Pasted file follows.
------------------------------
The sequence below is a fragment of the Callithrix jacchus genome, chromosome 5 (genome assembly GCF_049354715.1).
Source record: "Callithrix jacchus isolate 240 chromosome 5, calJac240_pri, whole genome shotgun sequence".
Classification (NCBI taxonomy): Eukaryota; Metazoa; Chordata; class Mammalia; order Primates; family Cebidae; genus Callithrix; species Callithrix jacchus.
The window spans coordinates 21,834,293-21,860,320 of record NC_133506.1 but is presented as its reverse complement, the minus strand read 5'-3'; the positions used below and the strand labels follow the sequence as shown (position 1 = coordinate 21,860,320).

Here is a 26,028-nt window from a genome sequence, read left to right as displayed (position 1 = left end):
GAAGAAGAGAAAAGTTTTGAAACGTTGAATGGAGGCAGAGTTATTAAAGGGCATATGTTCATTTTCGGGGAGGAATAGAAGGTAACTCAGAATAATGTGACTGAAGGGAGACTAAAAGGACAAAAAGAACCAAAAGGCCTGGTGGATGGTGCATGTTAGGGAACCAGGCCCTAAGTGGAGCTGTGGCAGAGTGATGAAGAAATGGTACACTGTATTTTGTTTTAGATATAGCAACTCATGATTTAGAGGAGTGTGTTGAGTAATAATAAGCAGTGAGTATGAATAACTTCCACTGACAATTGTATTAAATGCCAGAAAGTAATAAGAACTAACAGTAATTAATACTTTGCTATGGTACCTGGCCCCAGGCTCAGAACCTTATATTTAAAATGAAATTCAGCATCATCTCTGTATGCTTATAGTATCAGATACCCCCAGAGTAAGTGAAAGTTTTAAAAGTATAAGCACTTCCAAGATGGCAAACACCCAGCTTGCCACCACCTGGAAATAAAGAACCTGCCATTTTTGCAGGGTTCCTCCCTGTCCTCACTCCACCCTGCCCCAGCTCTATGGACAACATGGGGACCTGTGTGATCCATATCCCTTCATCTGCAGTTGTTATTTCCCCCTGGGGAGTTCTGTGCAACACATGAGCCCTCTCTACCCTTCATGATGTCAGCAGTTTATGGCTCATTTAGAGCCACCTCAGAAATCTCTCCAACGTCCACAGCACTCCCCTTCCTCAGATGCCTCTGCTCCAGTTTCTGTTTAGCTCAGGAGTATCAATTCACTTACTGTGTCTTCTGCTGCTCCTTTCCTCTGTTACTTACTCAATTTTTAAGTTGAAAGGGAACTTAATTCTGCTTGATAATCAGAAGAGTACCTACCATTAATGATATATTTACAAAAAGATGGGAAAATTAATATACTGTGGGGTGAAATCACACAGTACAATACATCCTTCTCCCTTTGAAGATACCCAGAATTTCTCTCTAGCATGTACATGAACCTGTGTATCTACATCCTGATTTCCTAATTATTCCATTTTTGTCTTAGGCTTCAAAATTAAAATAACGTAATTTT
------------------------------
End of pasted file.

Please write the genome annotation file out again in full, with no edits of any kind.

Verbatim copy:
The sequence below is a fragment of the Callithrix jacchus genome, chromosome 5 (genome assembly GCF_049354715.1).
Source record: "Callithrix jacchus isolate 240 chromosome 5, calJac240_pri, whole genome shotgun sequence".
Classification (NCBI taxonomy): Eukaryota; Metazoa; Chordata; class Mammalia; order Primates; family Cebidae; genus Callithrix; species Callithrix jacchus.
The window spans coordinates 21,834,293-21,860,320 of record NC_133506.1 but is presented as its reverse complement, the minus strand read 5'-3'; the positions used below and the strand labels follow the sequence as shown (position 1 = coordinate 21,860,320).

Here is a 26,028-nt window from a genome sequence, read left to right as displayed (position 1 = left end):
GAAGAAGAGAAAAGTTTTGAAACGTTGAATGGAGGCAGAGTTATTAAAGGGCATATGTTCATTTTCGGGGAGGAATAGAAGGTAACTCAGAATAATGTGACTGAAGGGAGACTAAAAGGACAAAAAGAACCAAAAGGCCTGGTGGATGGTGCATGTTAGGGAACCAGGCCCTAAGTGGAGCTGTGGCAGAGTGATGAAGAAATGGTACACTGTATTTTGTTTTAGATATAGCAACTCATGATTTAGAGGAGTGTGTTGAGTAATAATAAGCAGTGAGTATGAATAACTTCCACTGACAATTGTATTAAATGCCAGAAAGTAATAAGAACTAACAGTAATTAATACTTTGCTATGGTACCTGGCCCCAGGCTCAGAACCTTATATTTAAAATGAAATTCAGCATCATCTCTGTATGCTTATAGTATCAGATACCCCCAGAGTAAGTGAAAGTTTTAAAAGTATAAGCACTTCCAAGATGGCAAACACCCAGCTTGCCACCACCTGGAAATAAAGAACCTGCCATTTTTGCAGGGTTCCTCCCTGTCCTCACTCCACCCTGCCCCAGCTCTATGGACAACATGGGGACCTGTGTGATCCATATCCCTTCATCTGCAGTTGTTATTTCCCCCTGGGGAGTTCTGTGCAACACATGAGCCCTCTCTACCCTTCATGATGTCAGCAGTTTATGGCTCATTTAGAGCCACCTCAGAAATCTCTCCAACGTCCACAGCACTCCCCTTCCTCAGATGCCTCTGCTCCAGTTTCTGTTTAGCTCAGGAGTATCAATTCACTTACTGTGTCTTCTGCTGCTCCTTTCCTCTGTTACTTACTCAATTTTTAAGTTGAAAGGGAACTTAATTCTGCTTGATAATCAGAAGAGTACCTACCATTAATGATATATTTACAAAAAGATGGGAAAATTAATATACTGTGGGGTGAAATCACACAGTACAATACATCCTTCTCCCTTTGAAGATACCCAGAATTTCTCTCTAGCATGTACATGAACCTGTGTATCTACATCCTGATTTCCTAATTATTCCATTTTTGTCTTAGGCTTCAAAATTAAAATAACGTAATTTT